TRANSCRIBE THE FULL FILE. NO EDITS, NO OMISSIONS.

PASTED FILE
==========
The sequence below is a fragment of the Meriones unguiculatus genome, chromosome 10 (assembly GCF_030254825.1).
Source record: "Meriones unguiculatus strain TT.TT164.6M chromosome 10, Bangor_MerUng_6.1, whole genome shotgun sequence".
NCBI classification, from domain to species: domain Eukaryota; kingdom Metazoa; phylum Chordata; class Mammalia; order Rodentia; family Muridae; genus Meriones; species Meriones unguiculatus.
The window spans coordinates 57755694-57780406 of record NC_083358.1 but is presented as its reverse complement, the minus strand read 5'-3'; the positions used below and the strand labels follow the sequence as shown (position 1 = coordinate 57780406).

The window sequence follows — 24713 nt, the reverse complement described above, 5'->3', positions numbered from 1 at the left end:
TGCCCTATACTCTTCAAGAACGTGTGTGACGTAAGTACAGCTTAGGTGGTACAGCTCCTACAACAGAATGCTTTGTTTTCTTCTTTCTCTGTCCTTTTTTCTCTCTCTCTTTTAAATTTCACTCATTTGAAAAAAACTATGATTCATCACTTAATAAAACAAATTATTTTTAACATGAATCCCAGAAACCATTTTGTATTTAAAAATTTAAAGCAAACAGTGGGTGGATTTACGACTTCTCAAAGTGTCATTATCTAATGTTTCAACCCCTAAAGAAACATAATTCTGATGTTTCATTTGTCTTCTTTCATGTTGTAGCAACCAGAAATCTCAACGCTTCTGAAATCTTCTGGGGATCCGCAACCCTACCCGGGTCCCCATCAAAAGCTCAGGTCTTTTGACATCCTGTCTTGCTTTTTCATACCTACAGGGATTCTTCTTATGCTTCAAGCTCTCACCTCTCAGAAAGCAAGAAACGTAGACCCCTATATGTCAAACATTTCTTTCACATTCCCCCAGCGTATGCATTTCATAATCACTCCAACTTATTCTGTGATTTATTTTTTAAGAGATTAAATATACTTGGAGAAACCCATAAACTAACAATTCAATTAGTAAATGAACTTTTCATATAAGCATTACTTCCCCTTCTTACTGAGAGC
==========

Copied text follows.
The sequence below is a fragment of the Meriones unguiculatus genome, chromosome 10 (assembly GCF_030254825.1).
Source record: "Meriones unguiculatus strain TT.TT164.6M chromosome 10, Bangor_MerUng_6.1, whole genome shotgun sequence".
NCBI classification, from domain to species: domain Eukaryota; kingdom Metazoa; phylum Chordata; class Mammalia; order Rodentia; family Muridae; genus Meriones; species Meriones unguiculatus.
The window spans coordinates 57755694-57780406 of record NC_083358.1 but is presented as its reverse complement, the minus strand read 5'-3'; the positions used below and the strand labels follow the sequence as shown (position 1 = coordinate 57780406).

The window sequence follows — 24713 nt, the reverse complement described above, 5'->3', positions numbered from 1 at the left end:
TGCCCTATACTCTTCAAGAACGTGTGTGACGTAAGTACAGCTTAGGTGGTACAGCTCCTACAACAGAATGCTTTGTTTTCTTCTTTCTCTGTCCTTTTTTCTCTCTCTCTTTTAAATTTCACTCATTTGAAAAAAACTATGATTCATCACTTAATAAAACAAATTATTTTTAACATGAATCCCAGAAACCATTTTGTATTTAAAAATTTAAAGCAAACAGTGGGTGGATTTACGACTTCTCAAAGTGTCATTATCTAATGTTTCAACCCCTAAAGAAACATAATTCTGATGTTTCATTTGTCTTCTTTCATGTTGTAGCAACCAGAAATCTCAACGCTTCTGAAATCTTCTGGGGATCCGCAACCCTACCCGGGTCCCCATCAAAAGCTCAGGTCTTTTGACATCCTGTCTTGCTTTTTCATACCTACAGGGATTCTTCTTATGCTTCAAGCTCTCACCTCTCAGAAAGCAAGAAACGTAGACCCCTATATGTCAAACATTTCTTTCACATTCCCCCAGCGTATGCATTTCATAATCACTCCAACTTATTCTGTGATTTATTTTTTAAGAGATTAAATATACTTGGAGAAACCCATAAACTAACAATTCAATTAGTAAATGAACTTTTCATATAAGCATTACTTCCCCTTCTTACTGAGAGC